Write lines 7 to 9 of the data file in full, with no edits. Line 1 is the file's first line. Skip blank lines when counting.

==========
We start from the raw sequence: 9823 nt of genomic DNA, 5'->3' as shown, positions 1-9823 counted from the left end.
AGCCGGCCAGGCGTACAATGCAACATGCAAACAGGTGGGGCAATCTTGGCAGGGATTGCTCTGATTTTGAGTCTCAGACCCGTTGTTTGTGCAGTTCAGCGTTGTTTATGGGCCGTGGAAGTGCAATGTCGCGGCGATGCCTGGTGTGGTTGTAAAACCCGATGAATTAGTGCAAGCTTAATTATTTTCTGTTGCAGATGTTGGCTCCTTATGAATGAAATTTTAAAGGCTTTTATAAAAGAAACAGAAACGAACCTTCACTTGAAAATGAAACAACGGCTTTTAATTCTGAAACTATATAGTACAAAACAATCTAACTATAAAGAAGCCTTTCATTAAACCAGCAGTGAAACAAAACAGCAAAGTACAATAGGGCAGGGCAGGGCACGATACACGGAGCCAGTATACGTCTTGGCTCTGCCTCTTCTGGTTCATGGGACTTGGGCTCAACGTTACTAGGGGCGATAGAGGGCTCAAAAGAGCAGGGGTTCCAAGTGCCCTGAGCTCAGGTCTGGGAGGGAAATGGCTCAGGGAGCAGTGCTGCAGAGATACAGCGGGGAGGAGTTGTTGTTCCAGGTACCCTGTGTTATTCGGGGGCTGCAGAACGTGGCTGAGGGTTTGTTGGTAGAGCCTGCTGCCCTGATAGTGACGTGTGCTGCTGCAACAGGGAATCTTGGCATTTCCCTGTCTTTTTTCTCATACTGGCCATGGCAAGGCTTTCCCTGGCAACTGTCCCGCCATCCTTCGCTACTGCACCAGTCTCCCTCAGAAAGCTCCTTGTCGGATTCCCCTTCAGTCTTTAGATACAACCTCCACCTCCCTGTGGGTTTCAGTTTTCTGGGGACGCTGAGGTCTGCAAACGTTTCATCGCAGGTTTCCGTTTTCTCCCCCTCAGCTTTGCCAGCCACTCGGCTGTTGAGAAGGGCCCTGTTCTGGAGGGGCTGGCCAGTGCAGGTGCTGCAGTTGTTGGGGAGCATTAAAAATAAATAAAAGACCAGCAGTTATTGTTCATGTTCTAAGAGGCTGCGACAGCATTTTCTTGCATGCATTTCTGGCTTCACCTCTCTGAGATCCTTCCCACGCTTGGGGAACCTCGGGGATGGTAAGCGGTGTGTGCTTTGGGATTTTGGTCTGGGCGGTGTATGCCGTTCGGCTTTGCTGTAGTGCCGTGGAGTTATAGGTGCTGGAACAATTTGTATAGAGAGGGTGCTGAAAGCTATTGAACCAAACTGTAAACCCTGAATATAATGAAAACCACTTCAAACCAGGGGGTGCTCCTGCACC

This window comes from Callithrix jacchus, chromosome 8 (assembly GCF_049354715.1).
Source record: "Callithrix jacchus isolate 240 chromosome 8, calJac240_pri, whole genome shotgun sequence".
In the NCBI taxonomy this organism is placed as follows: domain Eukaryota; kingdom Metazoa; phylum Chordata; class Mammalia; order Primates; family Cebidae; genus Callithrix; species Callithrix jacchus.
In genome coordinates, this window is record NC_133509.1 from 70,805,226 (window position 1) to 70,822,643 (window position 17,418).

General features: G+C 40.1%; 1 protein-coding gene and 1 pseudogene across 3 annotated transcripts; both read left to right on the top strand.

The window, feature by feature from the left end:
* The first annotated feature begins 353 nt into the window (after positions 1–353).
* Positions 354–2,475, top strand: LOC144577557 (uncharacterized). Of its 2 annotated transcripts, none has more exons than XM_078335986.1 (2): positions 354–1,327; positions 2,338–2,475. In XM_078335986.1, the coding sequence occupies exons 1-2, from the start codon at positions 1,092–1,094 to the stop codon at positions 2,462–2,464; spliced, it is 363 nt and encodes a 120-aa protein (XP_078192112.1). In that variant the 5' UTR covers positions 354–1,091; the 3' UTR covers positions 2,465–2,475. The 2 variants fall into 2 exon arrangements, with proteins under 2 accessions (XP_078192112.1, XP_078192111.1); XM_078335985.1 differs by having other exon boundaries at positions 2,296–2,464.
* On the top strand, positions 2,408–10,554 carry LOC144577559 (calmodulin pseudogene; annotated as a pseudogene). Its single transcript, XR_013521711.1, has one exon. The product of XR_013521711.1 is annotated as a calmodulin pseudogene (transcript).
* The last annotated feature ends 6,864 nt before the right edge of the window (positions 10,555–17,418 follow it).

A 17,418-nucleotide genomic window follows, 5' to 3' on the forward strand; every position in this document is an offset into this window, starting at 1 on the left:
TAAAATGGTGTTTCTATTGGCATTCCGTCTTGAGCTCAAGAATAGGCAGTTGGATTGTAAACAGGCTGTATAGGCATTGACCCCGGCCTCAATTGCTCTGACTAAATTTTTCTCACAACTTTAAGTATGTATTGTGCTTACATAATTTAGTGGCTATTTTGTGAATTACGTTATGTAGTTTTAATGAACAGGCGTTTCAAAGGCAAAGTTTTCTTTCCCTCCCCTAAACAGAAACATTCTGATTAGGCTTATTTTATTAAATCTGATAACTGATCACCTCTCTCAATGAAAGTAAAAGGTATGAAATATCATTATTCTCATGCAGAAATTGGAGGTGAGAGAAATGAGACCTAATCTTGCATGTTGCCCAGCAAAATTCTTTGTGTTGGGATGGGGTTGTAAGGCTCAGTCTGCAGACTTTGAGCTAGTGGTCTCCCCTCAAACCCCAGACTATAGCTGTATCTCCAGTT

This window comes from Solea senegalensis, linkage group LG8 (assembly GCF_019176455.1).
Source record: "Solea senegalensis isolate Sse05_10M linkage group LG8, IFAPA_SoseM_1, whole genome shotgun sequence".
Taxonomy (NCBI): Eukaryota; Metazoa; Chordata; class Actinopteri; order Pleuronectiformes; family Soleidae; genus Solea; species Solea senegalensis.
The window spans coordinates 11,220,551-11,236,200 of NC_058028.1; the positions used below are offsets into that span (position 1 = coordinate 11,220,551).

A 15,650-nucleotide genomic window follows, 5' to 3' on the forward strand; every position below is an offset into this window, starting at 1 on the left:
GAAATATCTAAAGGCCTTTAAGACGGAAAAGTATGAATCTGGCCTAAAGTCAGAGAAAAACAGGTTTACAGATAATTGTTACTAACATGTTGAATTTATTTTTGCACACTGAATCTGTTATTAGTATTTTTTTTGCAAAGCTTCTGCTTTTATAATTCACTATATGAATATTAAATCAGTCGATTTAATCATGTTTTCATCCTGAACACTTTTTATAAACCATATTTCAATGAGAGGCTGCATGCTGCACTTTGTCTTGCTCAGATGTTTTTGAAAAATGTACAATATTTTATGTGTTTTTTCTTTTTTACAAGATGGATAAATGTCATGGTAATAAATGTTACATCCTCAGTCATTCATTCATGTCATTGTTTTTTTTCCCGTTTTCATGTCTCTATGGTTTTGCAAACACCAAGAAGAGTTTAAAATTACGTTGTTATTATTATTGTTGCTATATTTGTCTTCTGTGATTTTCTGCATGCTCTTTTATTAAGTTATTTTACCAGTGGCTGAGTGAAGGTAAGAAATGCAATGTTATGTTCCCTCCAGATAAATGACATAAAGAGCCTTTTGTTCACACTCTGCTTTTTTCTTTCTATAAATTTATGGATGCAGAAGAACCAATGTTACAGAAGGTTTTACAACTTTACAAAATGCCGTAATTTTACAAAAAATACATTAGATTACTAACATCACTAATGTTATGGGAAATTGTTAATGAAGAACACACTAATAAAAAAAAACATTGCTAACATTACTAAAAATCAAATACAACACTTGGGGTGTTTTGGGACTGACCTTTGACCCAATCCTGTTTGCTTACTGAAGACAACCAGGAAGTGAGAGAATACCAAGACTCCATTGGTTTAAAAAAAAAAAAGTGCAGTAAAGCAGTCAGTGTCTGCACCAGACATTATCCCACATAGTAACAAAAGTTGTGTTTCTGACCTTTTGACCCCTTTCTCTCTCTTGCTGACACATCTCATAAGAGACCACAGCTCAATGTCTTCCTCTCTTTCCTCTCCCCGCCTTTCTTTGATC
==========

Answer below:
General features: G+C 40.1%; 1 protein-coding gene and 1 pseudogene across 3 annotated transcripts; both read left to right on the top strand.

The window, feature by feature from the left end:
* The first annotated feature begins 353 nt into the window (after positions 1–353).